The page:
In terms of workflow, both the 5-for-5 and results page were built based on Sketch designs and specifications drawn by digital designer Jake Cox, which served as reference. Matt Taylor, leading the Development team, scoped these designs in detail to order features by priority, ranking some of them as part of the MVP, and some others as enhancements, given limited timescales and resource.

The charts and plots were built prior to being included in the final designs, in order to ensure it was feasible for the team to produce them up to standard. The results chart at the top was a particular cause for worry, and the prototypes studied both the need for SVG or Canvas due to potentially thousands of DOM elements.

A set of helper functions running in the background of the React app maintained our results page up to date. Server-side services were in charge of the polling for new data from the Press Association feed, while the front-end app loaded the resulting data every 30 seconds, feeding those down the page for seamless redraws. Refreshing the page is so 2011.

Finally, feedback on the pages was limited to a handful of people this time, as to limit the number of last-minute interventions from all corners of the newsroom. While clearly being an anti-pattern to what a feedback process should look like, it put more pressure on a core group of people and allowed us to work through the changes quicker.

We put a couple of days work into the chatbot. The quickest way off the mark for Callum Christie, our developer, was to crack on with familiar PHP and cron tasks. The bulk of Callum’s time was spent getting the right format to talk to Facebook’s API, and to fit the dialogue script.

In the future, we’d love to have a crack at Serverless patterns.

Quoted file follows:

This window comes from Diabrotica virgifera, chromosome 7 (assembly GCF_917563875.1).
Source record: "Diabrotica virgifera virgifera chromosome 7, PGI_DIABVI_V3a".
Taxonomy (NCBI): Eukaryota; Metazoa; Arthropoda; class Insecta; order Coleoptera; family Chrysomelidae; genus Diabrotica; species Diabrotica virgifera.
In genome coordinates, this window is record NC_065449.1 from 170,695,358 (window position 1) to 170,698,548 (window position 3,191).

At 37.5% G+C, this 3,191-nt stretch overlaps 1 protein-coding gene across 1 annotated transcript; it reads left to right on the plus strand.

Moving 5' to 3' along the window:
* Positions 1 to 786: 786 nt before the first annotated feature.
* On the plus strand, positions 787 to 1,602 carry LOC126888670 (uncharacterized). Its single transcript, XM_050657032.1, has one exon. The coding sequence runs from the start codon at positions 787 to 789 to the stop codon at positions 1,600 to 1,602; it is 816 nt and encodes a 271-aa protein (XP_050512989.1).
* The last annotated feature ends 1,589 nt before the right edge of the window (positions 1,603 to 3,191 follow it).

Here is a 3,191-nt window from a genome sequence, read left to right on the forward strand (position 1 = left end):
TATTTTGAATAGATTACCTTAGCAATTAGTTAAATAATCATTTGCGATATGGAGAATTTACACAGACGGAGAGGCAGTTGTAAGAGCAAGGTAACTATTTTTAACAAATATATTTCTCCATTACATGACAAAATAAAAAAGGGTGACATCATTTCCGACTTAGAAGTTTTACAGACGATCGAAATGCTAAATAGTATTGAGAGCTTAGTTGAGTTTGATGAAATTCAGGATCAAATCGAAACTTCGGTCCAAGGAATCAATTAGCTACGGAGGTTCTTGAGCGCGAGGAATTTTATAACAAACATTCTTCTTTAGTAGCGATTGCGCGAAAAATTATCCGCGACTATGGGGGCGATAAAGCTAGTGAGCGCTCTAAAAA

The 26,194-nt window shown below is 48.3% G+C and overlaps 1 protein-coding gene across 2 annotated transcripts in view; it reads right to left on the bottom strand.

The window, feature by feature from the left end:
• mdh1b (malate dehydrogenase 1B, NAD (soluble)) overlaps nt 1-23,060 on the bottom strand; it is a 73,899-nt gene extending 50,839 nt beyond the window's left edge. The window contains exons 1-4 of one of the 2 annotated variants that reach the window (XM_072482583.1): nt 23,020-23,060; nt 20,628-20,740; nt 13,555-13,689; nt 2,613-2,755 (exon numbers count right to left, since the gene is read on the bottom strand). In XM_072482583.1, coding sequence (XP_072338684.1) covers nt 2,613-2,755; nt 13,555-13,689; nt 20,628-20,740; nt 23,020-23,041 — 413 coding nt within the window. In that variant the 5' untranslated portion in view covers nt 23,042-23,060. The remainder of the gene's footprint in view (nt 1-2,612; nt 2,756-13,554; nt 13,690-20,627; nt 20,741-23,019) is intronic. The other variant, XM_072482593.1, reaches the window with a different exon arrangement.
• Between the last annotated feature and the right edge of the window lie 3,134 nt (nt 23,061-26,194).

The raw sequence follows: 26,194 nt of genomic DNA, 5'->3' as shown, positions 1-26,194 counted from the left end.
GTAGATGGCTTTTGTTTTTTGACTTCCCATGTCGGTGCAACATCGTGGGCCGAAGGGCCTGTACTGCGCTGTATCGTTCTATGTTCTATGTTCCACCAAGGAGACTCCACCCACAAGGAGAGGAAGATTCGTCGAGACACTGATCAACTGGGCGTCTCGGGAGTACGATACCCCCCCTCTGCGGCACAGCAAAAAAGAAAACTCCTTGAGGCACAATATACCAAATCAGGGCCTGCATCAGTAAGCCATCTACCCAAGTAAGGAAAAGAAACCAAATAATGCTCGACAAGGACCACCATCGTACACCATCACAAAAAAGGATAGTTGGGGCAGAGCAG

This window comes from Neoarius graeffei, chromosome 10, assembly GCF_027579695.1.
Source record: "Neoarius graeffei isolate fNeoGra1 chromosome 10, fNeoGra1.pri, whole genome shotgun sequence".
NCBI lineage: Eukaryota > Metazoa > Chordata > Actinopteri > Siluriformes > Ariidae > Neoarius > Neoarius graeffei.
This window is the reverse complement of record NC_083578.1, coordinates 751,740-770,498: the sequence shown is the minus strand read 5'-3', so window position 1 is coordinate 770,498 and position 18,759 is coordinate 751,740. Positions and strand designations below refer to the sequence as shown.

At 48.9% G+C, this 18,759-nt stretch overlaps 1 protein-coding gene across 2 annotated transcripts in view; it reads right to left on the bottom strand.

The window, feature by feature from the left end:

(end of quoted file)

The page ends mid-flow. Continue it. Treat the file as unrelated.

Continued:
An example of constituency results from our coverage

Stats, analytics, subs

From our results page, a number of people subscribed to the Times. The page gathered well over 100,000 views and our readers spent a good deal of time with us (around nine minutes on average). There were a few interactive elements on the page, such as the menus, constituency search, and constituency carousels — which 60 per cent of our readers interacted with. Our readers weren’t skim-reading, they were highly engaged.

The results are similar for our 5-for-5 page, except that we noticed a very high conversion rate from non-subscribers to Registered Access (whereby a reader registers their email address to get two complimentary articles a week).

A manifesto quiz collected massive registrations as well, and had significant traffic — all thanks to the Social team’s efforts to boost up the SEO.

Our chatbot, launched on May 22, attracted 400 users, 93 per cent of whom stayed with us until polling day.

“We chose to keep these pages behind our paywall because we believe this is content worth paying for. The number of readers who registered for access and subscribed to The Times and The Sunday Times proved us right,” said Alan Hunter, head of digital.

An example of the “Constituency of the day” from our five-for-5 daily briefing

Performance analysis

Chris Hutchinson, senior developer in the Development team, worked on accessibility features for our web apps.

The 5-for-5 page was the first time we implemented full static rendering, while journalists were still given their familiar CMS to change and update the copy. This gave us a huge improvement in time to first meaningful paint, and time to interactive.

We also focused on ensuring we implemented appropriate keyboard navigation, among other accessibility features. We also optimised our resultant Webpack bundle to ensure we served a minimal amount of Javascript to the readers. Oh, we also use Preact to help reduce the bundle size even further.

Lessons learned

  1. The collaboration between Design, Development, and Data teams, led by Sam Joiner of the Interactives team, was a big success.
  2. Tasks and areas of responsibility need to be clearly defined so teams can work in parallel. In this case, the Data team was able to work on collating datasets based on a structure defined by the Dev team, while the devs were able to build with predictable, mock data.
  3. Inverting the feedback process to keep it under control is sometimes necessary and helped us to keep it manageable under a tight deadline.
  4. Precise scoping of features and hierarchisation manages everyone’s expectations.
  5. Build re-usables. And when the project is done, invest more time in abstracting those and keeping it ready for next time.
  6. If your own results page performs so well that the top editorial team uses it to get their news, you’re winning.


Interactive journalism nerdery @thetimes + data-journalist @airwars + lecturer in Interactive Journalism @cityjournalism